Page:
"REO" or Real Estate Owned are homes which have completed the foreclosure process that the bank or mortgage company currently possesses. This is unlike real estate up for foreclosure auction.
When buying a property during a foreclosure sale, you must pay at least the loan balance plus any interest and other fees added during the foreclosure process. You must also be prepared to pay with cash in hand. Finally, you'll accept the property 100% as is. That possibly could consist of prevailing liens and even current occupants that need to be evicted.
A bank-owned property, on the contrary, is a more tidy and attractive deal. The REO property did not find a buyer during foreclosure auction. The bank now owns it. The bank will take care of the elimination of tax liens, evict occupants if needed and generally prepare for the issuance of a title insurance policy to the buyer at closing.
Do be aware that REOs may be exempt from typical disclosure requirements. For instance, in California, banks are not required to give a Transfer Disclosure Statement, a document that usually requires sellers to reveal any defects they are aware of. By hiring EG Real Estate Consultants, you can rest assured knowing all parties are fulfilling North Carolina state disclosure requirements.
It's frequently assumed that any foreclosure must be a good buy and a chance for a guaranteed profit. This often isn't true. You have to be very careful about buying an REO if your intent is to make money off of it. Even though the bank is usually anxious to offload it quickly, they are also motivated to get as much as they can for it.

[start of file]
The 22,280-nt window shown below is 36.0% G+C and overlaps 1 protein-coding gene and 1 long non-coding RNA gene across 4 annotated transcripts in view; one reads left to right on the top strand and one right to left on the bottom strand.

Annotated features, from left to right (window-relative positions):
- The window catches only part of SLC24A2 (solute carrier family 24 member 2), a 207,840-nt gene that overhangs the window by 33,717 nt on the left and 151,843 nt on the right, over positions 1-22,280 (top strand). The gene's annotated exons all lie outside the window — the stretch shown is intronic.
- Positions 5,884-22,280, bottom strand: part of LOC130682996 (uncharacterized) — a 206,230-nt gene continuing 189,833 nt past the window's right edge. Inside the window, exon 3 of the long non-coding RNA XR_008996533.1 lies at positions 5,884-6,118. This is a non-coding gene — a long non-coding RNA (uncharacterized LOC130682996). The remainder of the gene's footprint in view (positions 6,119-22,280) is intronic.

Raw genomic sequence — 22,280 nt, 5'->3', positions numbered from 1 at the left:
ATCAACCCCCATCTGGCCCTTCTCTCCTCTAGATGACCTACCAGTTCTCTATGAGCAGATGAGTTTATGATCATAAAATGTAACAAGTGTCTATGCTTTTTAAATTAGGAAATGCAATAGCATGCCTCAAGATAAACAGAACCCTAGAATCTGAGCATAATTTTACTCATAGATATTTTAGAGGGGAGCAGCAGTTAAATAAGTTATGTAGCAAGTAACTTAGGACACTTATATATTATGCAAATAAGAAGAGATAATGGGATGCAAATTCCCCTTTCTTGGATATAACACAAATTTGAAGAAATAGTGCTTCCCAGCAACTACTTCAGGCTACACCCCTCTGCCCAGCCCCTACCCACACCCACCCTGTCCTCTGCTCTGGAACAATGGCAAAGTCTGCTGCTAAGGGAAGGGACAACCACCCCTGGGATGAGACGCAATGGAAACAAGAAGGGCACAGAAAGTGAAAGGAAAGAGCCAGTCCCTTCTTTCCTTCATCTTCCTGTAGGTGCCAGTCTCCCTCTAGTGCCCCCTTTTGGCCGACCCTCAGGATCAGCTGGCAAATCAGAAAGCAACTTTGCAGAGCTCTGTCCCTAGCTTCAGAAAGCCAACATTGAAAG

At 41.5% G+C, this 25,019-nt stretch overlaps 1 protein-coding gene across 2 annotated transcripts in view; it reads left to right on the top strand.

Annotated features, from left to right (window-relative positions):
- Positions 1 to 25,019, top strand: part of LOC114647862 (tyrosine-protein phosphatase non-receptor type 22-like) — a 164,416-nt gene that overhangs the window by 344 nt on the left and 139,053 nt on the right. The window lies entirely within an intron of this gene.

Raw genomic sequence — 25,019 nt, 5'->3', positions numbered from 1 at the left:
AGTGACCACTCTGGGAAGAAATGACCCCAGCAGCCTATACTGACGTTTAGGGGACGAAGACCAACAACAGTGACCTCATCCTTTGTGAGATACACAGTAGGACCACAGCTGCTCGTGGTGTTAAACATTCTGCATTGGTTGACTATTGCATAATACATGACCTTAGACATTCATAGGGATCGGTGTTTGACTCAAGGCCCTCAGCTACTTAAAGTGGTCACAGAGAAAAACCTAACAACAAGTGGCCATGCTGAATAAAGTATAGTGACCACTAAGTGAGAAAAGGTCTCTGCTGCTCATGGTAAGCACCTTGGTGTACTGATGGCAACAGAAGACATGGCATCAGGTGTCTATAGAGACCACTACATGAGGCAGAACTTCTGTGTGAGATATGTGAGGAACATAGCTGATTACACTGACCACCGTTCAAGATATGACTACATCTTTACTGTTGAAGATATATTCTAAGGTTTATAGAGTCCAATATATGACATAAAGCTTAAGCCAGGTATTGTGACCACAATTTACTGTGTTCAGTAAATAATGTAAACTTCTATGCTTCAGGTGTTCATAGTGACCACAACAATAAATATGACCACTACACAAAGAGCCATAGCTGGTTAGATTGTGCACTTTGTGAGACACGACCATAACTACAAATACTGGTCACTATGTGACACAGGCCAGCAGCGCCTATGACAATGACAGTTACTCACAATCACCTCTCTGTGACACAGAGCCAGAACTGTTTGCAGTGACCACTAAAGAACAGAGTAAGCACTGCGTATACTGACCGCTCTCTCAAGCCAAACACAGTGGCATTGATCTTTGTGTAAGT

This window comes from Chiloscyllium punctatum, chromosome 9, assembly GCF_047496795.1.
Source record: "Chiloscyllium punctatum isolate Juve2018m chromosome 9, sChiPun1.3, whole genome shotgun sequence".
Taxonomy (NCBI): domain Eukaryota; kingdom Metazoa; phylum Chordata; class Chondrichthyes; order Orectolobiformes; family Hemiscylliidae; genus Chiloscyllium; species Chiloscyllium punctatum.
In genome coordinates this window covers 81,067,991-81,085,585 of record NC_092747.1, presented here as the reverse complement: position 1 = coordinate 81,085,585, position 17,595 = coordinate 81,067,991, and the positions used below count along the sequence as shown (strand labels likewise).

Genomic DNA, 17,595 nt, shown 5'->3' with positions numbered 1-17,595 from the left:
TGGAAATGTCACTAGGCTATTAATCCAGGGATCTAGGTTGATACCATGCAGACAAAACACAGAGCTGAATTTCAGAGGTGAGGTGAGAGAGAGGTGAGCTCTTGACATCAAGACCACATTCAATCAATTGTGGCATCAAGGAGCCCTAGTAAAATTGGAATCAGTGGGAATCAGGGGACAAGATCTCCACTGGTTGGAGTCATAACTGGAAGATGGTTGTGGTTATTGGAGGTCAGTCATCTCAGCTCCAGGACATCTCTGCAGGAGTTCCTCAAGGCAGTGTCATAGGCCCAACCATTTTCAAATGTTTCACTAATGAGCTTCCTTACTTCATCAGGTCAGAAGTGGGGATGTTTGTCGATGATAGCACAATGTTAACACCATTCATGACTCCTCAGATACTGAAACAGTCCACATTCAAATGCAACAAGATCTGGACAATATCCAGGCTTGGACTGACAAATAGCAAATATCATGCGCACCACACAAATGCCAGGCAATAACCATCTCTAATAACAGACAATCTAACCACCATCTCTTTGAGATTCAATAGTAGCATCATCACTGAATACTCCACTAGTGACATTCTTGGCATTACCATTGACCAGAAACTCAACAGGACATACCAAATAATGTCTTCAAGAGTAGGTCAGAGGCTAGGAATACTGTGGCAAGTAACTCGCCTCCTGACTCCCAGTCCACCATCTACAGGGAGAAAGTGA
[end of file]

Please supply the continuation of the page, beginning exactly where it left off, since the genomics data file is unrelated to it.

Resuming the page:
Look closely at the listing and sales prices of comparable homes in the neighborhood when making an offer on an REO. And factor in any repairs or upgrades necessary to prepare the house for resale or moving in. It is possible to find REOs with money-making potential, and many people do very well buying foreclosures. However, there are also many REOs that are not good buys and not likely to turn a profit.
Most mortgage companies have staff dedicated to REO that you'll work within buying REO property from them. Usually, the REO department will use a listing agent to get their REO properties listed on the local MLS.
Before making your offer, I will contact either the listing agent or REO department at the bank and find out everything I can about what they know concerning the condition of the property and what their process is for getting offers. Since banks typically sell REO properties "as is", it may be in your best interest to include an inspection contingency in your offer that gives you time to check for unseen damage and retract the offer if you find it. I often recommend using an engineer who is affordable and can tell you more than just a home inspector. As with making any offer on real estate, your offer may be more attractive if you can include documentation of your ability to pay, such as a pre-approval letter from a lender.
After you've presented your offer, you can expect the bank to make a counter offer. From there it will be your decision whether to accept their counter, or submit another counter offer. Your deal could be final in one day, but that's usually not the case. Since offers and counter offers usually allow a day or more for the other party to respond (and employees at a bank don't work nights or weekends) you could be looking at a week or longer.